Thursday, April 24, 2008

Why Jerks Kill Creativity

I suppose there are some jerks or turkeys working by themselves who are creative. But most endeavors, including creative endeavors, involve working with other people. As noted in earlier blog entries, jerks tend to demean other people, especially those working under them, and they generally pollute the work environment with caustic remarks.

Creativity may involve confrontation and the challenge of ideas but it cannot tolerate personal attack. Let’s look at the process of creativity to see why this is so. Some years ago I wrote a paper on creativity and group dynamics and I noted that there is a difference between renovation and innovation. Renovation involves the modification or improvement of something that already exists, whereas innovation involves the development of something new. I suggest that renovation can be strangled by jerks but innovation is stopped dead in its tracks.

Renovation is hampered by jerks because they tend to personalize critiques and this discourages suggestions. Innovation is stifled because this type of creativity requires some very special conditions that are antithetical to jerk behavior.

What are the conditions of creativity? I suggest the creativity requires: 1) persistent determination to solve the problem; 2) willingness to expand the boundaries of the problem; 3) willingness to consider multiple possibilities; and 4) respect for something I call the “gestalt.”

The persistent determination to solve the problem is somewhat self-explanatory. It involves a willingness to think about a problem and to learn as much as possible about things related to the problem. In short, it is strong curiosity. It is also lack of certitude, and jerks tend to be blessed by certitude. I am reminded of the quote by Bertrand Russell, “The whole problem with the world is that fools and fanatics are always so certain of themselves, but wiser people are so full of doubts.”

A willingness to expand the boundaries of the problem is another form of
open-mindedness. If the problem is faster communication, then breeding faster horses for the pony express is not as good as working on the telegraph. In fact, sometimes creative innovation finds a solution to a problem that you didn’t know existed. The Walkman and the Ipod come to mind. Again jerks get in the way. Steve Jobs appears to be an exception because some people think he is a jerk ( “The No Asshole Rule” book written by Robert Sutton, Ph.D.), but a creative one. I contend that he is a genius first and a jerk second. He would probably do even better if he were less of a jerk.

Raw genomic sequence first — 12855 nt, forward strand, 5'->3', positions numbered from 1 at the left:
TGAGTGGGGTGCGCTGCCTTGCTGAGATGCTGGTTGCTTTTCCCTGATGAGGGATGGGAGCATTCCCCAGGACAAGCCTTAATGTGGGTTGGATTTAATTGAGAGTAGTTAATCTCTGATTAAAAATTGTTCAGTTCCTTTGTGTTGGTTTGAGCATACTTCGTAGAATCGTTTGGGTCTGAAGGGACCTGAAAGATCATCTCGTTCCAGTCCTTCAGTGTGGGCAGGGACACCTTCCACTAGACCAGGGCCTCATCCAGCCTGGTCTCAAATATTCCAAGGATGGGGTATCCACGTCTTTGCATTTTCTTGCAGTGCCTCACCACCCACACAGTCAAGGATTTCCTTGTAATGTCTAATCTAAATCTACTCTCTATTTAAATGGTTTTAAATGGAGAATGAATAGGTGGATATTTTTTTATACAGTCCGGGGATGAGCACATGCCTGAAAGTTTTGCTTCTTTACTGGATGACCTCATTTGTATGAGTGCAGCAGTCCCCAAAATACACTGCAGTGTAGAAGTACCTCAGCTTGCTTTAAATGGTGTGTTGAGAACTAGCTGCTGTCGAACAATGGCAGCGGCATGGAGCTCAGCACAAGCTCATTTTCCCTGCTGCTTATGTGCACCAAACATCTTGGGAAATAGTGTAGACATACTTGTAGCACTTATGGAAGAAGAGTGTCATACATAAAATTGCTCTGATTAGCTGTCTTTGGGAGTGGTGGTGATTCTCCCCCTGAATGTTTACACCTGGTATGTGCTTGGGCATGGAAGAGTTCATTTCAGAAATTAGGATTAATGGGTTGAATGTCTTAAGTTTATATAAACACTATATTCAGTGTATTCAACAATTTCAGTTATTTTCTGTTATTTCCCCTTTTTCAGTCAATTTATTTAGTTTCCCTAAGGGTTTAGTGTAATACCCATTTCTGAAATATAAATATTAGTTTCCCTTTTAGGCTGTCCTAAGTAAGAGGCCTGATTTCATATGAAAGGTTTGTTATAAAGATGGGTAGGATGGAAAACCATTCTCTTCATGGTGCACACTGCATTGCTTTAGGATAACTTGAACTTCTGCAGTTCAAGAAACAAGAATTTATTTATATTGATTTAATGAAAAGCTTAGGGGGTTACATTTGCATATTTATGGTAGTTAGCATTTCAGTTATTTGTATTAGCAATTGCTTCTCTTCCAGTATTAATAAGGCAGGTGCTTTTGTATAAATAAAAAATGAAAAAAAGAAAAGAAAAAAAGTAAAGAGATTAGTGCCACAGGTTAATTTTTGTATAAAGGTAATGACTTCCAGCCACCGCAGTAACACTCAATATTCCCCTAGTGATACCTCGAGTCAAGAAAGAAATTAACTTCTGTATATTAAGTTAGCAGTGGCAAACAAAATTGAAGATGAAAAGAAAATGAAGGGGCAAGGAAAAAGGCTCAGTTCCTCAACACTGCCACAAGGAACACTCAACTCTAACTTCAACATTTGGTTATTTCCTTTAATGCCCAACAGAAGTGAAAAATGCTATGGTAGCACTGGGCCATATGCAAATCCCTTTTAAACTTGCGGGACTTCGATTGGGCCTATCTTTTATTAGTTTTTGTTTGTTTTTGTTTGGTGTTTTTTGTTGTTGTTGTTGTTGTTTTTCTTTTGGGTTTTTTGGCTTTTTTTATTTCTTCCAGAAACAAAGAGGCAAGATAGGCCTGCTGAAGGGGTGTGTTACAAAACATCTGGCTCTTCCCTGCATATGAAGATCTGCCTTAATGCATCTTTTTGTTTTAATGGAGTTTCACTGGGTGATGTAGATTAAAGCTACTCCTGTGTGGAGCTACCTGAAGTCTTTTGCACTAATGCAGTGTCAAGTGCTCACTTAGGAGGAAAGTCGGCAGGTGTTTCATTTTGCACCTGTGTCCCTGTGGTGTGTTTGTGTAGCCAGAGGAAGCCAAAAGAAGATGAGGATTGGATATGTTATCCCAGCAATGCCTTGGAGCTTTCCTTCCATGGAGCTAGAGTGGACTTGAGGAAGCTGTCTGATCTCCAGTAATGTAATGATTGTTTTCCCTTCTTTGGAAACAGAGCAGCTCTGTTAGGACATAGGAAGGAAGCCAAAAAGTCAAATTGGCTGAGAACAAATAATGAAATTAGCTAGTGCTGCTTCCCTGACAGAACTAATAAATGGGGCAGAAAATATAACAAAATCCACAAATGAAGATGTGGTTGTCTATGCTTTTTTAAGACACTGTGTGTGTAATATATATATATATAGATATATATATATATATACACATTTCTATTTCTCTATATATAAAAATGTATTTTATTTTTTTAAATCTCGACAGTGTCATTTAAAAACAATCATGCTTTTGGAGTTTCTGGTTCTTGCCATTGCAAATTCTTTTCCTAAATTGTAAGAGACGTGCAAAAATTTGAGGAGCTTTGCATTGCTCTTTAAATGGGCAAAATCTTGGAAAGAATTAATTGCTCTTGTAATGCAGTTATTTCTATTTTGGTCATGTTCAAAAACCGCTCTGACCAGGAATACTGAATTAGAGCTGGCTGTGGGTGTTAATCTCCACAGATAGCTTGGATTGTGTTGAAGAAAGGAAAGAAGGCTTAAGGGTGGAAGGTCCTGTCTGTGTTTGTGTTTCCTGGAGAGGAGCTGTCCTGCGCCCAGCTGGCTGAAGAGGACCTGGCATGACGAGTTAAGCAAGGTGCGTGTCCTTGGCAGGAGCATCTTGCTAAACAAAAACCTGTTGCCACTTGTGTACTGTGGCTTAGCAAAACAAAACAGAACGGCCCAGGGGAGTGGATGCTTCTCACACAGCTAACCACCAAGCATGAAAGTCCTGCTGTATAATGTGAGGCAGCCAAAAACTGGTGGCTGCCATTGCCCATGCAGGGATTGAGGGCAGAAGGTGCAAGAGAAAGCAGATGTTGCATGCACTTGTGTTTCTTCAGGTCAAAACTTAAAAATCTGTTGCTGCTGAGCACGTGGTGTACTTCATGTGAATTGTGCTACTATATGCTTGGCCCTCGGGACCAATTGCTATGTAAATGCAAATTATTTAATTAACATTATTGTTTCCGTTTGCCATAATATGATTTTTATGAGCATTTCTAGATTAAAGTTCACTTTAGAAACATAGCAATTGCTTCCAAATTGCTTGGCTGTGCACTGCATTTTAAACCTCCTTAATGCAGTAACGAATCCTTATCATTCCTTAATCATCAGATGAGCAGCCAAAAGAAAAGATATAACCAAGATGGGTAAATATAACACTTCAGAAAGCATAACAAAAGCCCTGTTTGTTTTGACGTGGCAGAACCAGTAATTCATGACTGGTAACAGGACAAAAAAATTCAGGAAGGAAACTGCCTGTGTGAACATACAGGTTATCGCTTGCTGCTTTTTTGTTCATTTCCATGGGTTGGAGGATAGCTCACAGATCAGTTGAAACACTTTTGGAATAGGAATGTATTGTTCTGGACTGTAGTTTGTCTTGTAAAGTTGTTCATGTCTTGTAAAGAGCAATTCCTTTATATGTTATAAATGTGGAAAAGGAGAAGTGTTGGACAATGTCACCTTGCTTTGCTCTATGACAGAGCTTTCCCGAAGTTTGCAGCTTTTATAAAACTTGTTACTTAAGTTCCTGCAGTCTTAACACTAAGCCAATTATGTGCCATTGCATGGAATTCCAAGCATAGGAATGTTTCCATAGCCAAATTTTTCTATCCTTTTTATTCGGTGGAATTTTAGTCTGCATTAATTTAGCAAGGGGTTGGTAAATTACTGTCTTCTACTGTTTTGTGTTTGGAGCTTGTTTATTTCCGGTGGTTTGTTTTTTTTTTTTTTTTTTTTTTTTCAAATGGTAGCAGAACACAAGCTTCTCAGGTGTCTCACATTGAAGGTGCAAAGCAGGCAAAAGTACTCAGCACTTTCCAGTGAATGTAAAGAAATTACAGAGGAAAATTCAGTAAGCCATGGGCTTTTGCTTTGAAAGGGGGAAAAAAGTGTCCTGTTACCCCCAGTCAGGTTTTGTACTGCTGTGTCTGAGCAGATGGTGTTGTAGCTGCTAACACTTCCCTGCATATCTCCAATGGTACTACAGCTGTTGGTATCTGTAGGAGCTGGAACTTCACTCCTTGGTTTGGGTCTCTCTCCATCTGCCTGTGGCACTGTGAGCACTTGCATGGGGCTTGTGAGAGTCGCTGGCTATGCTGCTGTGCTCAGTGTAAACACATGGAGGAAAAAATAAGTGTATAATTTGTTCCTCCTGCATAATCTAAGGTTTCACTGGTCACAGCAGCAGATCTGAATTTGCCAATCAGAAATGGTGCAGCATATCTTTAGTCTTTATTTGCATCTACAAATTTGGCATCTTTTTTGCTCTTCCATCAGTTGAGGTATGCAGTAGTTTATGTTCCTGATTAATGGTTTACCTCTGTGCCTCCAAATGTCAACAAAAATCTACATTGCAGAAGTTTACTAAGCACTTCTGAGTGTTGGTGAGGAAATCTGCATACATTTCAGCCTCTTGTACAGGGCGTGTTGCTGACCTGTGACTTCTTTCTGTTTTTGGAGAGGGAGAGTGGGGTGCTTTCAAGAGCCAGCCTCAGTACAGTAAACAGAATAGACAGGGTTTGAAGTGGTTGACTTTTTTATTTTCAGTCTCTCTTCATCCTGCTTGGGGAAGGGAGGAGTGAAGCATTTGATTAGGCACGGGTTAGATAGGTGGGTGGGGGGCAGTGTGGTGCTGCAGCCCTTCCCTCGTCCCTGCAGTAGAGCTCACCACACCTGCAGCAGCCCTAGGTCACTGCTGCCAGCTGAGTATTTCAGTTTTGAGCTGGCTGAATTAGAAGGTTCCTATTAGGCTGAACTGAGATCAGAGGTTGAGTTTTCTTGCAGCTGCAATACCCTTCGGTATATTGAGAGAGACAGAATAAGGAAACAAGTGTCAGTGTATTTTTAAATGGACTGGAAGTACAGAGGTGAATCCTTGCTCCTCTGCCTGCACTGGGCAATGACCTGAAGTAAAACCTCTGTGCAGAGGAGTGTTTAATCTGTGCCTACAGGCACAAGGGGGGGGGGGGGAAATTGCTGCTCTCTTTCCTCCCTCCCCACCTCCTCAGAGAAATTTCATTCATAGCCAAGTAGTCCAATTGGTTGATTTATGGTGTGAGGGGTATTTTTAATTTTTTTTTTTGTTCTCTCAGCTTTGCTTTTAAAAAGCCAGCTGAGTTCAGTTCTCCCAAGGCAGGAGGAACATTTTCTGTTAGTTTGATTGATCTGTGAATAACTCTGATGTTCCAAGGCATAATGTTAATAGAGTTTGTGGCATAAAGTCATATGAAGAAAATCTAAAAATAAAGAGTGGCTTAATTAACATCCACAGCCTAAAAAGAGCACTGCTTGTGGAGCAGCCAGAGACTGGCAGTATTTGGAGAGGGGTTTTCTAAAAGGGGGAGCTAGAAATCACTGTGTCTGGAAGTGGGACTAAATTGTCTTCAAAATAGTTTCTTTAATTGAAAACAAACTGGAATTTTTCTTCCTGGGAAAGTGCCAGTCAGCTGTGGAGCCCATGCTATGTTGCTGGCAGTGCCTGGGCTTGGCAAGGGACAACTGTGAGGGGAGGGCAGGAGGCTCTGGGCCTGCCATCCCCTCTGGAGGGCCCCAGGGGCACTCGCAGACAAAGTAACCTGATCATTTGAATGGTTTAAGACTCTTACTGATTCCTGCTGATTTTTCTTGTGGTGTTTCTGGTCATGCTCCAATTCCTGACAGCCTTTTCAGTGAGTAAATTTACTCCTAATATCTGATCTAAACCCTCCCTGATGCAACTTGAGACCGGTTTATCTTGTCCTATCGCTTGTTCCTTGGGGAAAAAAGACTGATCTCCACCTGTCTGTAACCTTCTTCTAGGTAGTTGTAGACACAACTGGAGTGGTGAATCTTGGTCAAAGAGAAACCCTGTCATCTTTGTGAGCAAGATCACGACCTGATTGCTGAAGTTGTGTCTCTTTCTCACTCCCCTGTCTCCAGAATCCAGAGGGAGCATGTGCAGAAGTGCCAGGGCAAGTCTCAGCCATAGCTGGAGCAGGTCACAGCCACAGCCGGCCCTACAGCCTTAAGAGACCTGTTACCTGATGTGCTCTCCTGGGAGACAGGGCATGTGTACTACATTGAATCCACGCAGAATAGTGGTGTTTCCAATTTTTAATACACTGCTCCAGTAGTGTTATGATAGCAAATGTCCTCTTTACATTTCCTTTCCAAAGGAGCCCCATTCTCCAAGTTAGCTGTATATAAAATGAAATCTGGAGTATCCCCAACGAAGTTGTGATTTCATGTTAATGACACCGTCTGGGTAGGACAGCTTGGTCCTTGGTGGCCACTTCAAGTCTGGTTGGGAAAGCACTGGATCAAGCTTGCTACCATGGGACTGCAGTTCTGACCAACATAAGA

Willingness to consider multiple possibilities is a process where ideas need to be evaluated without regard to status or personality. I recall a story of a group of executives trying to solve the problem of long wait times at elevators at a busy hotel. There were many complaints. They finally decided it was necessary to tear out several hotel rooms to make way for more elevators. The lady cleaning the room and emptying the ashtrays muttered that she thought that this was silly. One of the executives was smart enough to ask her why she thought it was silly. She said, “Well at the last place I worked they had the same problem. They installed mirrors on each side of the elevators and people were so busy looking at themselves that they forgot about the wait time. The complaints stopped.” If the executive was a jerk, I suspect that he would not have asked the advice of a mere “cleaning lady.”

Finally, respect for the gestalt. This is a little more difficult to explain but many scientists suggest that oftentimes their pre-occupation with a problem is rewarded with a sudden solution to their problem. It springs full-blown into their mind. Oftentimes in the shower or at night. These insights must be respected and they seem to be the result of patient
open-mindedness. Again, jerks seem to be excluded from this process. Maybe you want to make your workplace more creative, see

Thursday, April 17, 2008

Being a Jerk Once in a While Doesn’t Make You a Jerk

The Workplace Attitudes Test is designed to identify enduring jerks or turkeys, not people having a bad day or those people with lesser people skills. It is sort of like the difference between “mean stupid” and “benign stupid.”